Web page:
FDA Taking Steps To Ban Trans Fat

If some mysterious stranger walked up to me, handed over an enormous book, and said "here's a record of everything you've ever eaten," I'd open the tome with a mix of intrigue and embarrassment. The former coming from simply the oddness of the circumstances, the latter from the knowledge that there's plenty on the ledger I'd certainly regret.

A youth filled with White Castles by the dozen, foot-long hot dogs by the yard, and way too many drive-thru trips to Wendy's for my "usual," a thrifty calorie bomb consisting of two five-piece nuggets, two Jr. Bacon Cheeseburgers, and a small Frosty. But, above all, one horrendous piece of constantly devoured junk food would make me drop my head in shame: Celeste Pizza For One.

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From grade school all through high school, my post-class eating ritual went a little something like this: Head to the freezer, grab a Celeste's (sometimes two), do some weird origami thing with the box so the pizza was propped up on a bit of built-in tin foil technology, throw that on a plate, stick it in the microwave for 1:30, check to make sure all of the cheese was melted (it never was), stick it in for another 30 seconds, take it out, burn the roof of my mouth with the first few bites, let it cool for another few seconds, inhale the rest. Saying I did this every day would be an exaggeration. Saying I did this most days would not.

Into college and even into my post-collegiate "adult" life, I took with me a version of this ritual. It was never as consistent, but nearly every grocery trip contained at least two or three printings of Celeste's name on the receipt. And then, on one fateful day, I looked on the box and realized that one of those minuscule Pizza For Ones -- which, maybe it's best to take a moment here to point out how depressing that name was -- contained five grams of trans fat.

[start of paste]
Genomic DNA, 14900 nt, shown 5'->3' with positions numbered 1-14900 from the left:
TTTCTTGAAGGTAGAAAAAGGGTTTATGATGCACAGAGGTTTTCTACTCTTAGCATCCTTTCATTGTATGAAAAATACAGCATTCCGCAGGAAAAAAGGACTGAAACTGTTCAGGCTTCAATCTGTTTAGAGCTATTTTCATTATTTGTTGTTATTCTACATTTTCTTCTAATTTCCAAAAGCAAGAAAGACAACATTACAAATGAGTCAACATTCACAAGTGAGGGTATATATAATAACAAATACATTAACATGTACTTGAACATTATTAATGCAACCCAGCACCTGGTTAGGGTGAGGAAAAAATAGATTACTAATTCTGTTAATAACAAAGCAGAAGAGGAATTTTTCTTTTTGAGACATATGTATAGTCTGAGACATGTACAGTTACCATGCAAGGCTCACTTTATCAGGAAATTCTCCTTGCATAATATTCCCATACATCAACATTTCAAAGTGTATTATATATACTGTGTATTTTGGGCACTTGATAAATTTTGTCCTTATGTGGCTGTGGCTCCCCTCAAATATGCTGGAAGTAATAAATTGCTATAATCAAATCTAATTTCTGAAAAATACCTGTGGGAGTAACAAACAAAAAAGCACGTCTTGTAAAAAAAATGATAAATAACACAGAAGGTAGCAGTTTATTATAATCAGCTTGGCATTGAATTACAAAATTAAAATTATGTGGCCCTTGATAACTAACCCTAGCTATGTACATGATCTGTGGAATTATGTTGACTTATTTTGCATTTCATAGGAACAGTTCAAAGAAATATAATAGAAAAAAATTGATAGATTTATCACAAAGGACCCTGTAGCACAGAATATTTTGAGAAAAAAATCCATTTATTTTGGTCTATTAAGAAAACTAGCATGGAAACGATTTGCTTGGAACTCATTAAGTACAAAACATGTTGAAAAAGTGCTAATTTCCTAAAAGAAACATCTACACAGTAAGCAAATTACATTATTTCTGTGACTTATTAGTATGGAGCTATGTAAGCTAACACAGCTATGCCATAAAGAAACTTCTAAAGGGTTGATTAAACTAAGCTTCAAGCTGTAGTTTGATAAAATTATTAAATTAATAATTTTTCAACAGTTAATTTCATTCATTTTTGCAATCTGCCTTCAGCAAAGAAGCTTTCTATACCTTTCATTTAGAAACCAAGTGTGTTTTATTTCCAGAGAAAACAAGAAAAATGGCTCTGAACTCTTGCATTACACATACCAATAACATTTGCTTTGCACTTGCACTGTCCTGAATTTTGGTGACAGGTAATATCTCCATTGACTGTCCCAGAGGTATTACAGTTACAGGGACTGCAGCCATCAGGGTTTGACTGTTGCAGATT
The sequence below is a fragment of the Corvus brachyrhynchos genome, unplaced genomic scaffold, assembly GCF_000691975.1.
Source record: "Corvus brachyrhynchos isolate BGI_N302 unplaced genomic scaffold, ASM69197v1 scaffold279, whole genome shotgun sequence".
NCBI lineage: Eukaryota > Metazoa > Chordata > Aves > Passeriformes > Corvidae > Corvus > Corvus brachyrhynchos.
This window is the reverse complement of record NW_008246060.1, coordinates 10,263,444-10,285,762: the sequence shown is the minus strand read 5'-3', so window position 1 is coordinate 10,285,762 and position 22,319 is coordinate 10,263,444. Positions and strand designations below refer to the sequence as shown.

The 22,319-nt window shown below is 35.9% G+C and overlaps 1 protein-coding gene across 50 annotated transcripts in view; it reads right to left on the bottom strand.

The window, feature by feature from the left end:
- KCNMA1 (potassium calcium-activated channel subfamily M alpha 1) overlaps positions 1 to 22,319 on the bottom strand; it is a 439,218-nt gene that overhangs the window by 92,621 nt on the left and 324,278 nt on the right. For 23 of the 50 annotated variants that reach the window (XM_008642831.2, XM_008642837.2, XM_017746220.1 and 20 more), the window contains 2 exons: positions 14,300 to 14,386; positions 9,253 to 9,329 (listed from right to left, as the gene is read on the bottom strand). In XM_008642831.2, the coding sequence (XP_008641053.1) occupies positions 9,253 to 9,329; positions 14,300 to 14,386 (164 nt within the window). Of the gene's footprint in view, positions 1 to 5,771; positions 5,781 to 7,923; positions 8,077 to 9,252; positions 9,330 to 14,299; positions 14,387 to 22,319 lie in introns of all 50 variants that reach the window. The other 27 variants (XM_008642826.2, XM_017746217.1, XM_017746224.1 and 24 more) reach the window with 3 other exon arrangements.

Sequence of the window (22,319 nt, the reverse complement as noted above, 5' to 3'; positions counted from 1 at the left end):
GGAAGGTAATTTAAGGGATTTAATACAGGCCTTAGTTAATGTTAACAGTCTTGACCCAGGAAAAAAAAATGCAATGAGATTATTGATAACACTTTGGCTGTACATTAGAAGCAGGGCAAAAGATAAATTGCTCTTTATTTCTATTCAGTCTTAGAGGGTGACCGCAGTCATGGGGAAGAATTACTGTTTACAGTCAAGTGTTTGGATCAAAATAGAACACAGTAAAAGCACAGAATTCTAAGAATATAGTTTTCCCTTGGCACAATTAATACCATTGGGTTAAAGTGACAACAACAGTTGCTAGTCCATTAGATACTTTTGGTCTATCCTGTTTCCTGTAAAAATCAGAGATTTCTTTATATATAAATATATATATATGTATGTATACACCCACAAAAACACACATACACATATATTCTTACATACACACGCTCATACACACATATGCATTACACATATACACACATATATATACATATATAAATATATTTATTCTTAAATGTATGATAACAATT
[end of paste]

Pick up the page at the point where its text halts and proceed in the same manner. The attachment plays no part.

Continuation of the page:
Five grams of trans fat!

To give you some idea of how much five grams of trans fat is, that's roughly infinity times the daily recommended amount:

The Institute of Medicine determined that trans fat provides no known health benefit, and there is no safe level of consumption of artificial trans fat.

Which is part of the reason the FDA, on Thursday, decided to take the drastic step of eliminating trans fat from the food supply:

The partially hydrogenated oils containing the trans fats can't be "generally recognized as safe," according to a tentative determination today by the U.S. Food and Drug Administration.

This subtle shifting of language means that the onus is now on food manufacturers to prove to the FDA that partially hydrogenated oils are safe to eat before using them in their products. Which is kind of be like tobacco companies being forced to prove that cigarettes don't cause cancer. Meaning: So long, donuts. Adios, french fries. Arrivederci, Mama Celeste.

Well, not exactly.

The bid to get rid of trans fat has long been in the making, with this last burst of momentum starting in 2006 when the FDA created a new rule forcing it to be listed on labels. Since, companies have taken the message -- both from doctors and the public's buying preference -- to lower the levels of the dreaded oil in their foods. McDonald's stopped using it in their fries, General Mills reduced it across their wide line of products, and most frozen pizzas began finding healthier alternatives. As such, while the average American consumed 4.6 grams of trans fat in 2006, that number is now all the way down to just about one gram a day.

Which isn't to say that this unofficial ban will not have a dramatic impact. One gram a day is still enough to cause terrible health problems:

The Centers for Disease Control and Prevention estimates that 5,000 Americans a year die of heart disease because artificial trans fat is in the food supply "and another 15,000 will get heart disease," due to it, said Thomas Frieden, CDC director.

So, yes. This is a big deal.

As of today's declaration, the public has 60 days to comment on the ruling and try to persuade the FDA that they're making the wrong decision. But after that, the "ban" begins going into effect. So, if you're hopefully addicted to something like Celeste Pizza For One's, well, first seek help, because those things will kill ya. But second, better head out to the store and stock up.

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About the Author

Rick Paulas has written plenty of things, some of them serious, many of them not, scattered over the vast expanses of the Internet. He lives in Los Angeles and is a White Sox fan.
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